500 years after Martin Luther boldly reasserted "Grace!" into the Christian church's vocabulary, we still struggle with it. Let me explain.
My six-year-old daughter and I went a St. Louis Cardinals game in September. We had tickets way up in the outfield. On the sidewalk, a guy comes up to us and asks if we have tickets. “Yes,” I say abruptly. He’s probably trying to sell me something.
“Where are they?”
“Section 340,” I say reluctantly.
“I’ve got some better tickets. You want 'em?”
Before I can say "no," he hands me two tickets. The price on each says $184. Third base line behind the dugout. “How much?” I ask. “Nothing,” he says. "I’ve got four tickets, but I’m only using two."
I sat next this generous gift-giver during the game feeling like I owed him. "I have to return the favor." I offered to buy him a beer, but he refused.
We have a hard time accepting gifts because we live in a reciprocal world. If you get something, you need to give something in return. When you get a gift, you're indebted, obligated to reciprocate.
In our "this-for-that" world, insert the experience of grace. I like Martin Franzmann's clear description:
“Pure grace is the free favor of God counter to all man’s deserving.”
Grace is free. There is no returning the favor. There’s no expectation of payment or reciprocity. In fact, grace is accentuated by the fact that the recipient is inept and incapable of a payback. Grace is the giving of a gift precisely when the gift is not deserved.
Gifts are hard for us to receive and grace is hard to understand. A primary reason for this is pride. We don’t like help or handouts. We want to deserve the gift in some way. We don’t want to admit need. Grace implies that I need help. That I’m wrong, or weak, or lacking. And I want to be right and strong.
We want to have a hand in grace, or at least a finger. We have to have some role in deserving the gift. In this scheme, God is like Santa. He gives gifts to good little boys and girls. He deems us either naughty or nice. So our Christianity becomes an effort to be “nice” and not “naughty.”
This is evident in a culture that places ultimate value on success and self-sufficiency. Our idols are people who've made it on their own, self-made heroes in business, politics, or athletics. We instill these values in our children from infancy. But when they fail, they’re crushed. There’s no margin for error. No room for grace.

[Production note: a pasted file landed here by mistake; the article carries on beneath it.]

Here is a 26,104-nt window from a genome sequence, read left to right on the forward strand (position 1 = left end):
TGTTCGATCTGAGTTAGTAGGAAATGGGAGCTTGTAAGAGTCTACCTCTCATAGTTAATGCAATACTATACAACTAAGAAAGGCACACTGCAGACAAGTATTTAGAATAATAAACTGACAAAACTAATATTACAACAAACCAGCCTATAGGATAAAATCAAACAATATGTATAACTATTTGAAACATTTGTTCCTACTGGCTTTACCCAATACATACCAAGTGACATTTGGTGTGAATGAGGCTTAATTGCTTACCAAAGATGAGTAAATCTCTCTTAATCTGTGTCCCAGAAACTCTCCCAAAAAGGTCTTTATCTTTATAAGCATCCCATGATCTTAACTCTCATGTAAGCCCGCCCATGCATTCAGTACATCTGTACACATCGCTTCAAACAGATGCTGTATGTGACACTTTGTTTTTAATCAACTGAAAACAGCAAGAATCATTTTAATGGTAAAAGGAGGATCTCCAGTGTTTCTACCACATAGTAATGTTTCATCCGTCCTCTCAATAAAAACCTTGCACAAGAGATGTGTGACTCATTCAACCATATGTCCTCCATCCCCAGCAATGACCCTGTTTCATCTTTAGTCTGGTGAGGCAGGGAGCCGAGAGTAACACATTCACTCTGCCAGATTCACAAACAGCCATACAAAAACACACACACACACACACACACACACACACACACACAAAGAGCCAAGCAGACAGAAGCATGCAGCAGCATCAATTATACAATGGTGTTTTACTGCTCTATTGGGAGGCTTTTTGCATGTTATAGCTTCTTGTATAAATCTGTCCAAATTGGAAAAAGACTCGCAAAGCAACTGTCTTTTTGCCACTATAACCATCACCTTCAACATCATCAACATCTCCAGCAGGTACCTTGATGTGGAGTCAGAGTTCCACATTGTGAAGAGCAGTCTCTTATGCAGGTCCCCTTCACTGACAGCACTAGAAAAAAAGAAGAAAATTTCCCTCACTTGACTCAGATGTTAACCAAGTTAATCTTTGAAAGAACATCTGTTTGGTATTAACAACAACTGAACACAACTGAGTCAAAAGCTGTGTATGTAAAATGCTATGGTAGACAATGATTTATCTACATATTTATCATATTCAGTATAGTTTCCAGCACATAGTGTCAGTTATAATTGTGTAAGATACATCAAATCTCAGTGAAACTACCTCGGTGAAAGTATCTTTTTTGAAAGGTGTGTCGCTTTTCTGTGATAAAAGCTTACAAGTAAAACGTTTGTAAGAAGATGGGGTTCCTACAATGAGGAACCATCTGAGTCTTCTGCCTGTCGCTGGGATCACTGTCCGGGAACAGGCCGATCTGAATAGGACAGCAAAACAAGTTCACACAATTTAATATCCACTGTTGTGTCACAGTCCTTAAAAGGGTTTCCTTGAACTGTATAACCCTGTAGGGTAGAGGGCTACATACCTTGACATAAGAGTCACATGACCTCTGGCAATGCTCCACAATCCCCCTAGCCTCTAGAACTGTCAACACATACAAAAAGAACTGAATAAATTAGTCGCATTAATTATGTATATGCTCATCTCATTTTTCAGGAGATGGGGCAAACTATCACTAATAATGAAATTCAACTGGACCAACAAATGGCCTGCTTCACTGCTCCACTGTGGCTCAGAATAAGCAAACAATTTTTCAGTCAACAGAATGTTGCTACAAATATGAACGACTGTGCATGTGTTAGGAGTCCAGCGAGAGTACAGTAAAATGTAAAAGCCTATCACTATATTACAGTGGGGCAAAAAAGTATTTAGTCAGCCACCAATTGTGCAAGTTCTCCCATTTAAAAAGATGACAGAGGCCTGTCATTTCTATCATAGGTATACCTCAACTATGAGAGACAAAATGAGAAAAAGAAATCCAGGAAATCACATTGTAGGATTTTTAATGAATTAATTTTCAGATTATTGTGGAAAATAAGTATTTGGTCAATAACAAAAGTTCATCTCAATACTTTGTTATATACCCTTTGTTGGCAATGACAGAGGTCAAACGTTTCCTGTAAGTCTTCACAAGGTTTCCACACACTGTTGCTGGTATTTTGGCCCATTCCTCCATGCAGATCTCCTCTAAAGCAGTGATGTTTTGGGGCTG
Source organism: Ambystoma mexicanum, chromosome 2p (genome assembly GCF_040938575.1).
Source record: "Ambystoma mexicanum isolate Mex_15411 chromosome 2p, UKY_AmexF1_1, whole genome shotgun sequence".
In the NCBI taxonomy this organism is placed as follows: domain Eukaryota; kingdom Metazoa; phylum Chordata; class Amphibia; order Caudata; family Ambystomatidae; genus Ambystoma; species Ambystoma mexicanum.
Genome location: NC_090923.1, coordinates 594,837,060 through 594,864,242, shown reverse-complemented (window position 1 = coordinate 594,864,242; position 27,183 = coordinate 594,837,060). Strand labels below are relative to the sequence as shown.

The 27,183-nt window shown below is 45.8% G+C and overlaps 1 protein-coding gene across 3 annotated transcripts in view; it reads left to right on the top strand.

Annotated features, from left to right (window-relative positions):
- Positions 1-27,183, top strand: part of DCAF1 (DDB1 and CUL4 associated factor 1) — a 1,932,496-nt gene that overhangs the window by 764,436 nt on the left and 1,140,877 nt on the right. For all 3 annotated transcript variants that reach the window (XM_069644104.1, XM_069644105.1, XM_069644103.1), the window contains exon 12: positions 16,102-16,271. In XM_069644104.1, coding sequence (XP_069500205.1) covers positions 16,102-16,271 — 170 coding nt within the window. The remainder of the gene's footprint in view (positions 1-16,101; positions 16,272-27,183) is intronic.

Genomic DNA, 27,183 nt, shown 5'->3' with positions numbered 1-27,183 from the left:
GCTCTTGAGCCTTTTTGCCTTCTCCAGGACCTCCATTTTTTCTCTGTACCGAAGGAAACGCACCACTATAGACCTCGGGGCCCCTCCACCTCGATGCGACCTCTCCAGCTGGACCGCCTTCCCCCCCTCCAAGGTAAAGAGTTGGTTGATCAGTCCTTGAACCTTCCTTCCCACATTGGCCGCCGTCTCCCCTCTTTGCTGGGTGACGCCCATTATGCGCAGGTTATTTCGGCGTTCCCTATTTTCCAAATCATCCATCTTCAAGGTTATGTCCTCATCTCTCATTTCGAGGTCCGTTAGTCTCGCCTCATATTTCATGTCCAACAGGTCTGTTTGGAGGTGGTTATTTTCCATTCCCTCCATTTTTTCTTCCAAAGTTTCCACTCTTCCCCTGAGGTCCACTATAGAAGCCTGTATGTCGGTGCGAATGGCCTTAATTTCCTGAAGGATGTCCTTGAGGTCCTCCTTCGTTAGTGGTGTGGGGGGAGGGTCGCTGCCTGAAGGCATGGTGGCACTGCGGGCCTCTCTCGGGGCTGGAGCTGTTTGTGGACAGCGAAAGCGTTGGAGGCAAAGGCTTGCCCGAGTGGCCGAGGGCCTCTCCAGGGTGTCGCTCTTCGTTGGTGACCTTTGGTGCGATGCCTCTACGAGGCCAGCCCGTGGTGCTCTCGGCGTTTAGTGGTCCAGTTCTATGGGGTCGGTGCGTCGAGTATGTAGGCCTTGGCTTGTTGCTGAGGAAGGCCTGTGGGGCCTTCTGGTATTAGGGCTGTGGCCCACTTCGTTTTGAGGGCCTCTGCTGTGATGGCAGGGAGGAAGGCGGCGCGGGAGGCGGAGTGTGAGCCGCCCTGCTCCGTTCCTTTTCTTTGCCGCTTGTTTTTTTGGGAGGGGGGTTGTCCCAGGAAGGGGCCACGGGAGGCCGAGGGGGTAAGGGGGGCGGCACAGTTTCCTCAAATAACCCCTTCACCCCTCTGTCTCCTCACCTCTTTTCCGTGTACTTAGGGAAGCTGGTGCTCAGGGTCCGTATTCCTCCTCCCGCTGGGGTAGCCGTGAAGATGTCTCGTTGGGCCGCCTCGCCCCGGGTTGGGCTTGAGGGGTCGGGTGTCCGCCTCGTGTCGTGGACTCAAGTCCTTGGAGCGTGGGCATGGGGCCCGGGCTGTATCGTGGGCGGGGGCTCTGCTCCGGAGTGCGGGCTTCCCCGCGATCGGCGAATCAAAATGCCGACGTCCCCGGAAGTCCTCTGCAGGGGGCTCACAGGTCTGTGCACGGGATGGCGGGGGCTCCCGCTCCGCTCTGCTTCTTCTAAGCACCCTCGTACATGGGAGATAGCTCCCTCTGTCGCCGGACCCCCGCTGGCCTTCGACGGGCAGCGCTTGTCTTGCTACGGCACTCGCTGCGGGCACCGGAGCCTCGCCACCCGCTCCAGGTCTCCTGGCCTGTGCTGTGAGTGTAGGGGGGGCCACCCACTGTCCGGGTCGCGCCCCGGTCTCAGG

But in our relationship with God, success and self-sufficiency have no place. Martin Luther identified the kind of person to whom God shows grace:
“God saves no one but sinners, he instructs no one but the foolish and stupid, he enriches none but paupers, and he makes alive only the dead; not those who merely imagine themselves to be such but those who really are this kind of people and admit it.”
God saves no one but the failure and the fallen, the broken and the bruised. This is why Jesus came and this is who grace is for. It’s not the healthy who need a doctor, but the sick.
St. Paul put it this way: "God shows his love for us in that while we were still sinners, Christ died for us." (Rom. 5:8) In the context of reciprocity, this is scandalous.
God gave you a lavish gift NOT when you deserved it.
NOT when you could pay.
NOT on your best day.
NOT when you were following the rules and going to church.
NOT when you had cleaned up your act.
NOT when you were nice, but when you were naughty.
Paul says that God showed love for us “while we were weak . . . when we were ungodly . . . while we were still sinners . . . while we were enemies.” ENEMIES. You give gifts to friends. God gives gifts to his enemies. This is grace. Christ for you, against all your deserving.
You want to work for the gift, and God just gives it.
You want to earn grace, and God just offers it.
You want to be good enough, but God is good to you even when you’re not.
You want something to do, and Jesus does everything on the cross.
You want to pay, and God says, “You’re already paid for.”
You want a reason to be called God’s own, and God calls that reason grace.
Let us never "get over" the astounding nature of grace. Onward, to the next 500 years.